In the wake of last Friday's foiled car bombing attempts in London-and Saturday's bizarre, "drive-in" attack at the Glasgow Airport in Scotland--ABC News is reporting that Al Qaida is planning a "summer terror spectacular," according to a classified law enforcement report.
ABC's source--a senior official with access to the document--didn't say if the planned attack would be aimed solely at the United States, or be part of a larger strike, involving targets in America and western Europe. According to the official, "This is reminiscent of the warnings and intelligence we were getting in the summer of 2001."
ABC's Brian Ross also claims that U.S. law enforcement officials received intelligence reports two weeks ago warning of terror attacks in Glasgow and Prague, the Czech Republic, against "airport infrastructure and aircraft." However, the information apparently wasn't passed to British officials who said over the weekend that they had received "no advance warning" that Glasgow might be a target."
Some analysts have expressed puzzlement that the information wasn't shared with the Brits, but there are at least three potential explanations. Either (a) the data wasn't deemed credible at the time; (b) the information was derived from intelligence sources/methods that are withheld from foreign countries--including Great Britain, or (c) it was some sort of bureaucratic mistake.
The idea that Al Qaida wants to stage another 9-11-style "spectacular" is hardly new. A number of analysts who focus on the terrorist organization have long held that Al Qaida needs another, large-scale success, for a variety of reasons. As Strategy Page recently observed, the organization is hardly on a roll; the number of operations tied to the group has declined, and the U.S. troop surge in Iraq is forcing Al Qaida to devote even more resources to that battle--resources that might otherwise be allocated to attacks in western Europe and the United States.
But the bad news doesn't end there. The loss of Al-Anbar Province as a logistical and operations base was a devastating set-back for Al Qaida. Recent clearing operations in Dialya are having a similar effect, and American troops are now moving into terrorist safe-havens in the Baghdad security belts. While the battle for Iraq is far from won, Al Qaida finds itself increasingly on the defensive, in areas that were once terrorist sanctuaries.
In Afghanistan, the Taliban's spring offensive never materialized, despite the availability of training and support facilities across the border in Pakistan. Instead of taking the fight to NATO, Al Qaida's Afghan allies found themselves squarely on the defensive, taking heavy casualties from aggressive U.S., British, Canadian and Dutch incursions into terrorist regions. The success of recent NATO attacks has prompted a change in tactics by the Taliban, who are now relying more on suicide attacks that sometimes cause significant civilian casualties, but accomplish little else.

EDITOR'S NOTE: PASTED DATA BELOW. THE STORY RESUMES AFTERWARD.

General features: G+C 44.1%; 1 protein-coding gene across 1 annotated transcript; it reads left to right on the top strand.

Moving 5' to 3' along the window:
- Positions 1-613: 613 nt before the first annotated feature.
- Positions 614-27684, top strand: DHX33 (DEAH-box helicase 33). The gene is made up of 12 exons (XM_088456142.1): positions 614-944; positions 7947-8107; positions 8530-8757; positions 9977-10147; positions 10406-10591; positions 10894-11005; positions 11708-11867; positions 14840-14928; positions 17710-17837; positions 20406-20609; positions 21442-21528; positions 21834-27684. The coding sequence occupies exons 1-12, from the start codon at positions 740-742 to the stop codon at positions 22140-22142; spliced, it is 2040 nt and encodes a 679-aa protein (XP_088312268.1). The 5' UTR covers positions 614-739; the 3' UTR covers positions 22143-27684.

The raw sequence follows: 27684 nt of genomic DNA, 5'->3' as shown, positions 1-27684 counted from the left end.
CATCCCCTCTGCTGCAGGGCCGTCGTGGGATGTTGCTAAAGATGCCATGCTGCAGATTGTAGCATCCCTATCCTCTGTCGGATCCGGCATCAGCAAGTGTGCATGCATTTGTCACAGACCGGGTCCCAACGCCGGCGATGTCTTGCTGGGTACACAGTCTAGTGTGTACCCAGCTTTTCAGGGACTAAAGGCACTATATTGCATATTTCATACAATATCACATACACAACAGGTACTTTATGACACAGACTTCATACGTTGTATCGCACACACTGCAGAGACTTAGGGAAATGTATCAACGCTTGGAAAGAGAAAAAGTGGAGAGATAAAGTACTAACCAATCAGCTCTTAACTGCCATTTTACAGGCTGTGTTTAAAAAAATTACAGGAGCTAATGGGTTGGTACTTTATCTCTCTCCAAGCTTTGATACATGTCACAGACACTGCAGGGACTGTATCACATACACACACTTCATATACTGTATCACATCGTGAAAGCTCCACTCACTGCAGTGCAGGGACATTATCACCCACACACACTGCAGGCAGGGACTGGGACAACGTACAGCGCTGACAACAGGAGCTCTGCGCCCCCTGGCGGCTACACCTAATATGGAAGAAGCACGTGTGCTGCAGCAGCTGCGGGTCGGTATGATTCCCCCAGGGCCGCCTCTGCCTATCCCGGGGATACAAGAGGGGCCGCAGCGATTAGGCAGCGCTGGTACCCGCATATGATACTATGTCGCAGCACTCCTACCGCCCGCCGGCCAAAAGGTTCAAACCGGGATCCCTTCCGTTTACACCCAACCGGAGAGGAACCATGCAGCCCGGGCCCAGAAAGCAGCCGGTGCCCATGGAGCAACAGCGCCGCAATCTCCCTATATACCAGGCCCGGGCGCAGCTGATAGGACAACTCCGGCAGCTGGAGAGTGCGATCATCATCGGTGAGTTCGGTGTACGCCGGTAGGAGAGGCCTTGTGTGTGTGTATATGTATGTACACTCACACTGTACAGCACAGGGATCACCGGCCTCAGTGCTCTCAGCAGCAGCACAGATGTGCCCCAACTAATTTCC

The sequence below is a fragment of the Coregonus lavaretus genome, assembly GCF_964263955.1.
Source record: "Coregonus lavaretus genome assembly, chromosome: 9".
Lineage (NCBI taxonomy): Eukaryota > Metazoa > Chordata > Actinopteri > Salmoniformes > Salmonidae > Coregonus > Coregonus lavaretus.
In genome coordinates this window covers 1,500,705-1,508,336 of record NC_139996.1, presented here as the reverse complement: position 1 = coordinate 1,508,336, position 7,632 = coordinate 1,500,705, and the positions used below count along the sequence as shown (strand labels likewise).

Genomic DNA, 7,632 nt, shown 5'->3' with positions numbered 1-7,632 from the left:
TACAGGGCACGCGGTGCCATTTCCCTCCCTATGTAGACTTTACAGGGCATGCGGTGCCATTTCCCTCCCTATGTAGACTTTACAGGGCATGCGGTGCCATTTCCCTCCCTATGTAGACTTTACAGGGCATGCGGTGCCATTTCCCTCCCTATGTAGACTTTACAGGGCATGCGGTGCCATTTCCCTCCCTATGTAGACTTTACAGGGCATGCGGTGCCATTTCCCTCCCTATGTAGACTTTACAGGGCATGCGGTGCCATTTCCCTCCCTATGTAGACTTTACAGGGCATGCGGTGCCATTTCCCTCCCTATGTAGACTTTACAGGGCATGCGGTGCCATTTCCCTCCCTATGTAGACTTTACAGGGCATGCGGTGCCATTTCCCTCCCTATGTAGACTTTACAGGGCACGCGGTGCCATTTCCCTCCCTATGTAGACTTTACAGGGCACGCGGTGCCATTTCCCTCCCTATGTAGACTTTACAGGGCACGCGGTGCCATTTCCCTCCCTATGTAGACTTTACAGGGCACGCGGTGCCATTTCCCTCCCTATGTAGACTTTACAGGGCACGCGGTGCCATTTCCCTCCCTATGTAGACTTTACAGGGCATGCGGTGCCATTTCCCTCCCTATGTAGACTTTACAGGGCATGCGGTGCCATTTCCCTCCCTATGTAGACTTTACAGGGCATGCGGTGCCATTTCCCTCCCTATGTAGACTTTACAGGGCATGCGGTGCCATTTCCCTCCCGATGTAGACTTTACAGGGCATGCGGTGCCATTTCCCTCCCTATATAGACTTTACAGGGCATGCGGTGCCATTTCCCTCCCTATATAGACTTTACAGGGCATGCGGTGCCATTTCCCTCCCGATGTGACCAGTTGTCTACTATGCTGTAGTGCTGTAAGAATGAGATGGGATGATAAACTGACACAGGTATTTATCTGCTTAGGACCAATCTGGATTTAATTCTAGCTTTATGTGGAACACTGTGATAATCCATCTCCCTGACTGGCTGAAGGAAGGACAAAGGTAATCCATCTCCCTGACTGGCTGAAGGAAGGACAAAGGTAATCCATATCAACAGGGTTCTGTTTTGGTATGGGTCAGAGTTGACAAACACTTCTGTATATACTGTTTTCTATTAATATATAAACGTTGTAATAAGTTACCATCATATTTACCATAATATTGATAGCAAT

Earlier this year, Al Qaida also suffered a major setback in eastern Africa, when Ethiopian troops, backed by U.S. airpower and special operations forces, routed the Islamic Courts in Somalia. The expulsion of those militants from Mogadishu effectively dashed Al Qaida's hopes for re-establishing a major terror base in the region.
Collectively, these defeats suggest a terrorist network that has--at best--achieved a bloody stalemate with the U.S. and its allies. And, that lack of progress affects other, critical aspects of terrorism, most notably fund-raising. Successful tracking and prosecution of Al Qaida's financial networks has made it more difficult for sympathizers to give money to the cause, and with the lack of apparent progress in Iraq, Afghanistan, Africa and elsewhere, some donors may be re-thinking their contributions.
In short, Al Qaida is in something of a squeeze, and needs to prove that it's still capable of large-scale, "spectacular" attacks on the enemy's home soil. Conducting that sort of strike would not only bring in more money, it would also relieve pressure on the battlefield. In the U.S., another attack on the scale of 9-11 would intensify the debate over the Iraq War, spurring new calls for a troop withdrawal, to provide more security here at home.
Clearly, Osama bin Laden and his minions have much to gain from another, large-scale attack inside the United States. The issue (obviously) is how far along such a plot might be, and what sort of indications we have regarding potential target sets, and the timing for a strike--or multiple strikes.
And that's where ABC's reporting gets a little murky. Their "source" is drawing a parallel with the run-up to 9-11, but there's one problem with that scenario. During the summer of 2001, The National Security Agency (NSA) and other signals intelligence organizations picked up numerous references to an upcoming "match" or "wedding," code words for the pending attacks in New York and Washington, D.C. In the aftermath of of the failed London bombings last week, media reports suggested that their had been no prior "chatter" by terrorists or their sympathizers--just a brief, cryptic warning posted on the internet hours before the first bomb was discovered in the West End.
Have the terrorists changed their tactics? Possibly, but no organization--even Al Qaida--has perfect operational security. In the information age, even terrorists still like to talk, so there's the likelihood that we are hearing rumblings about the next "spectacular," but our spooks aren't giving away the details.
That could be an indication that we're already on the trail of terrorists who might be involved in such a plot, and we're planning to roll them up at the appropriate time. As we saw with the "Fort Dix Six," it's sometimes beneficial, even necessary, to let a terror plot move along (under careful FBI observation), to see who's involved, and examine the links between "local" operatives and overseas networks.